I’m not fond of curios and figurines – what I consider to be the “tchotchkes” of decorative accessories. However, as I continue to sort the chattels of departed family members, I’ve been forced to take a closer look at a relic that made its way into my Mother’s possession after a cherished life with my long-departed Aunt Dorothy.
Royal Doulton’s Afternoon Tea, HN1747, was designed by P. Railston (not sure if this artist was man or woman) and produced from 1935 – 1988. The recent discovery of a black and white photograph from 1942 gave me an unexpected thrill when I realized that just visible, behind my two Aunts, Dorothy and Jeanne, was a fuzzy image of Afternoon Tea sitting front and centre on the mantel. It was an Antiques Roadshow moment – you know, when the expert says, “on its own at auction this might fetch $150, but with this photograph adding proof of provenance I can suggest you insure it for $2,000! ” (I don’t think it has great monetary value. I’ve seen this item frequently on ebay).
When I was a child, we visited my aunt and uncle, several times a year in Collingwood, Ontario. They lived in a grand house called Beachmount. Its imposing red brick exterior was entirely wrapped by a generous veranda. Aunt Dorothy had been a wealthy widow who attracted the attention of my somewhat younger and handsome, but morose uncle who served as a bomber pilot during WWII. They married sometime after the war. Interesting story: Dorothy married Don (Jeanne’s brother). Jeanne married Fred (Dorothy’s brother). It was a case of one set of brother and sister marrying the other set.
Dorothy’s buoyant personality compensated for Don’s quiet behaviour. In my younger years they had a beautiful auburn Irish Setter named Pat. Later they had a series of Boston Terriers named Butch who yapped and jumped and snorted. Her parlour was filled with highly polished furniture adorned here and there with Royal Doulton figurines, among them Afternoon Tea. I don’t particularly recall noticing as a child, this figurine in Beachmount among the other shiny bonechina creatures in sweeping skirts and wind swept bonnets.
The Doulton Story
Royal Doulton was founded in 1815 when John Doulton purchased a stoneware factory in Lambeth, London. As business progressed, the company benefited from the Victorian fervour for sanitation, producing ceramic loo accessories (toilets) that made many a Victorian matron proud.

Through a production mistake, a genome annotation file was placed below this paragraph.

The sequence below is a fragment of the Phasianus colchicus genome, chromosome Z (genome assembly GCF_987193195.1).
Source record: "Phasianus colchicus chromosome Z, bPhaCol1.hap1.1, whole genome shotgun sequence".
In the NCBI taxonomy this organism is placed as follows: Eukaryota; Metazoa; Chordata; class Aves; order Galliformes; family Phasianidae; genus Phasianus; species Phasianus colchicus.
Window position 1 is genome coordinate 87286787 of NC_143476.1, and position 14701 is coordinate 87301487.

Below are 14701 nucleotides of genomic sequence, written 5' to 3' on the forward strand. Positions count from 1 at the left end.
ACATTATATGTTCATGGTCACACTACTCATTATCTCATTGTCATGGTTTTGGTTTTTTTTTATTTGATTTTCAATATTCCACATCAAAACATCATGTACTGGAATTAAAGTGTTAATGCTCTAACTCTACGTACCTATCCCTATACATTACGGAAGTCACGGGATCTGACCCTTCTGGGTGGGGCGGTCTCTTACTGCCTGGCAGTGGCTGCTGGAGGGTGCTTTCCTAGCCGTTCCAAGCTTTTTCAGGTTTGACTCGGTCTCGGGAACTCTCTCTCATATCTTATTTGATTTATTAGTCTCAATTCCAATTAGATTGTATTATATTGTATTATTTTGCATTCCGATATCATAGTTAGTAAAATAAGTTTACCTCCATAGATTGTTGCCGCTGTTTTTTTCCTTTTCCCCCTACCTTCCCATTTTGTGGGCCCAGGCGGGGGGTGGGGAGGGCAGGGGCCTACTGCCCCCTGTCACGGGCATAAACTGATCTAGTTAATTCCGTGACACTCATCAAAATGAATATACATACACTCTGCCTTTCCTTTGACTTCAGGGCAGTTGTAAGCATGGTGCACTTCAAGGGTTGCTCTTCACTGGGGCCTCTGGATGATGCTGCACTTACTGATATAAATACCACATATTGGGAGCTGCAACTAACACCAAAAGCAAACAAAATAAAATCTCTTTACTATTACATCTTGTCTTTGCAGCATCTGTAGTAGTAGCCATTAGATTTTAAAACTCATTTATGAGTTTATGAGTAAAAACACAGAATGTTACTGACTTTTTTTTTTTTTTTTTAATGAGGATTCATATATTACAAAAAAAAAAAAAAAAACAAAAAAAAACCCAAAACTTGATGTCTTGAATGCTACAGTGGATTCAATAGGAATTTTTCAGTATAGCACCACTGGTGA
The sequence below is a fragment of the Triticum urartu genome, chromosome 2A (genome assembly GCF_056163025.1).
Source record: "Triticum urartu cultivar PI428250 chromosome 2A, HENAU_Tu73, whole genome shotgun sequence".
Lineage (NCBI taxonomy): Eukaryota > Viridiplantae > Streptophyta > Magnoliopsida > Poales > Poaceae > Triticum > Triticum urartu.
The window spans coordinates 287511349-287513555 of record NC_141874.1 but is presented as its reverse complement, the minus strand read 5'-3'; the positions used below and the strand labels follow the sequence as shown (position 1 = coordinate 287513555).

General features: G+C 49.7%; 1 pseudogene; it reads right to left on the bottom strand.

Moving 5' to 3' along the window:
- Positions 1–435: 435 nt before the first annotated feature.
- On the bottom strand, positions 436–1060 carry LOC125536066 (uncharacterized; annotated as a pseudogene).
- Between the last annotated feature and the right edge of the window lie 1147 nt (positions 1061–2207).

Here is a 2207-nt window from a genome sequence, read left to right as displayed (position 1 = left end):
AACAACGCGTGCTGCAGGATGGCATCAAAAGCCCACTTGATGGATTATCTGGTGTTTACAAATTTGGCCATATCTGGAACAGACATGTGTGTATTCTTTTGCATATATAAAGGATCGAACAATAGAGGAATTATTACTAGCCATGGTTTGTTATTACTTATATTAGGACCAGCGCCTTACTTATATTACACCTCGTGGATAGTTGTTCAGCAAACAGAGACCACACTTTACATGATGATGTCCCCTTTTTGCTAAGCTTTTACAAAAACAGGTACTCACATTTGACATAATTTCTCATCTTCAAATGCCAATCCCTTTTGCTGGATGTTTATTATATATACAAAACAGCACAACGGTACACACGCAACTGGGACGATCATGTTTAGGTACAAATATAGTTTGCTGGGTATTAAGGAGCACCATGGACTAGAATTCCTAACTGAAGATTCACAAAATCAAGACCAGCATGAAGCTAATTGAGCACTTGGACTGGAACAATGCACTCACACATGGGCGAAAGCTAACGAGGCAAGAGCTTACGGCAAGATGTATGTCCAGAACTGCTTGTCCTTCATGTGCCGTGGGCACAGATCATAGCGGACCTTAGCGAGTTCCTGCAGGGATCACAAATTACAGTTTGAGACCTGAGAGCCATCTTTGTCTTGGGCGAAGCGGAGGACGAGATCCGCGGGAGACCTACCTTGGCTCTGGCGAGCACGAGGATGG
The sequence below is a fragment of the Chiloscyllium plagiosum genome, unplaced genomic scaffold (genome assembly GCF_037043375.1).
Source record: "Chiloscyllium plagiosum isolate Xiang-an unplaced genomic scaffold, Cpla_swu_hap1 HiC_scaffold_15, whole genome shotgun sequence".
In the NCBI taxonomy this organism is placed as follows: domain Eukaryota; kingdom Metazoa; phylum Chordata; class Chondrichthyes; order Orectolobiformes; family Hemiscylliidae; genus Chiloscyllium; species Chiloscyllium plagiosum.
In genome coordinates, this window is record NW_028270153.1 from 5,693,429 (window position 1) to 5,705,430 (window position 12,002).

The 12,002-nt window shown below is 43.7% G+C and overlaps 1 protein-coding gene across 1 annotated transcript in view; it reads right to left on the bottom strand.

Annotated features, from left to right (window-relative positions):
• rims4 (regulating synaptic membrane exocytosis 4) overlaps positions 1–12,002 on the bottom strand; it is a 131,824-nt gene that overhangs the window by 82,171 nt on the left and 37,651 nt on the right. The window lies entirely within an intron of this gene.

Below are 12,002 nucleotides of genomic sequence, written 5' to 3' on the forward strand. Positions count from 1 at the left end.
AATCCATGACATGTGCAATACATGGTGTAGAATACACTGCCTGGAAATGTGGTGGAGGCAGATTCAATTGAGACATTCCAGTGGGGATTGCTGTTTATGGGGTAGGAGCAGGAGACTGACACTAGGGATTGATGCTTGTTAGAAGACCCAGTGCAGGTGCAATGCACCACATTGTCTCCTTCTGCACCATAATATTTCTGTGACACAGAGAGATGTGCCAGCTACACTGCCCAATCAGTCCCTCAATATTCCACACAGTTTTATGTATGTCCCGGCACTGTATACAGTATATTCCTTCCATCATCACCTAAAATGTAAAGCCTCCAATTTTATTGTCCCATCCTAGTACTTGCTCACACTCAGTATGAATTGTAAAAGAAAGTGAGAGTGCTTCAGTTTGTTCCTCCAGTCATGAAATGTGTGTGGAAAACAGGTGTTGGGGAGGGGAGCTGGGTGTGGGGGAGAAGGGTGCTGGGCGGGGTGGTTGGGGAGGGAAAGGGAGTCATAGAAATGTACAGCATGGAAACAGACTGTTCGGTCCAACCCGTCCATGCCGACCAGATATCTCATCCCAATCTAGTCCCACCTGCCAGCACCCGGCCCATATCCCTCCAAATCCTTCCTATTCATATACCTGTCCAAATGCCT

The Lambeth Connection
In the 1870’s Doulton partnered with the Lambeth School of Art, (now The City and Guilds of London Art School), providing employment for graduates who created unique painted designs and sculptural shapes for vases and figures. The Barlow family, George Tinworth and Mark V. Marshall became recognized artist names in collecting circles. In 1901 King Edward VII awarded Doulton Royal status.
Between the wars the Pretty Lady series became hugely popular. This is when Afternoon Tea was designed. In 1968 Royal Doulton merged with Minton and in 1971 it acquired Royal Albert from a merger with Allied English Potteries. Royal Doulton is no longer owned by the Doulton family. In 2005, it became part of the Waterford Wedgwood group.
The Doulton girls of Afternoon Tea appear to be in a languid mood. The girl on the left, who is obviously the hostess wearing an ‘at home’ style bonnet, is grazing her face with her hand while the visitor, who has removed her cloak, is reaching for her teacup. They may be sisters or perhaps they look similar because the RD painter had limited repertoire for painting faces. The intended period is probably mid-19th century (1850) Victorian, when afternoon tea became a popular light refreshment, in this case, fruit – possibly pears or figs and strawberries. Maybe they’d already finished their savouries? It is difficult to tell if the fashion is of this period, but I think it evokes the style of fashion plates from this time.
Place of Honour
As I ponder this relic I wonder what it must have meant to Aunt Dorothy. In her day, Royal Doulton figurines were considered expensive and indulgent decorative accessories. I think they may also have provided some credibility to one’s status socially. Mostly, I believe they were chosen to mark birthdays and anniversaries and other of life’s milestones.
Even though I’m not sure where it will live, I will keep this relic to honour my memories of her. Aunt Dorothy always made a fuss over me, since I was the only niece. She would be waiting for us when we arrived, with joy in her eyes and bright red lipstick on her lips. She was stout as we called it back in the 50’s, so she was well-girdled. She spoke quickly and had a dominant personality. We were always straining to hear ourselves over the loud, fractious yips of Butch and her anxious commands to control him, which of course, only made things more chaotic. Uncle Don would make an appearance and then return to his den usually with an iced glass of something (I can assure you it wasn’t tea). I was always somewhat overwhelmed by the visit.
Now the memories are starting to flood in ~ the endless games of tag on the circular veranda, the massive lawn with apple trees, the fairgrounds nearby, the 1950’s beechwood coasters in my Uncle’s den, Dorothy’s printed silk frocks. She once cooked a morel for me that my Mother and I found in the woods.
Other than a few photographs, this is the only item that I have of hers. Isn’t this what really brings value to an object? I’m beginning to understand the pat answer of Antiques Road Show guests, after learning the value of their item – “It’s a family heirloom – I would never part with it.”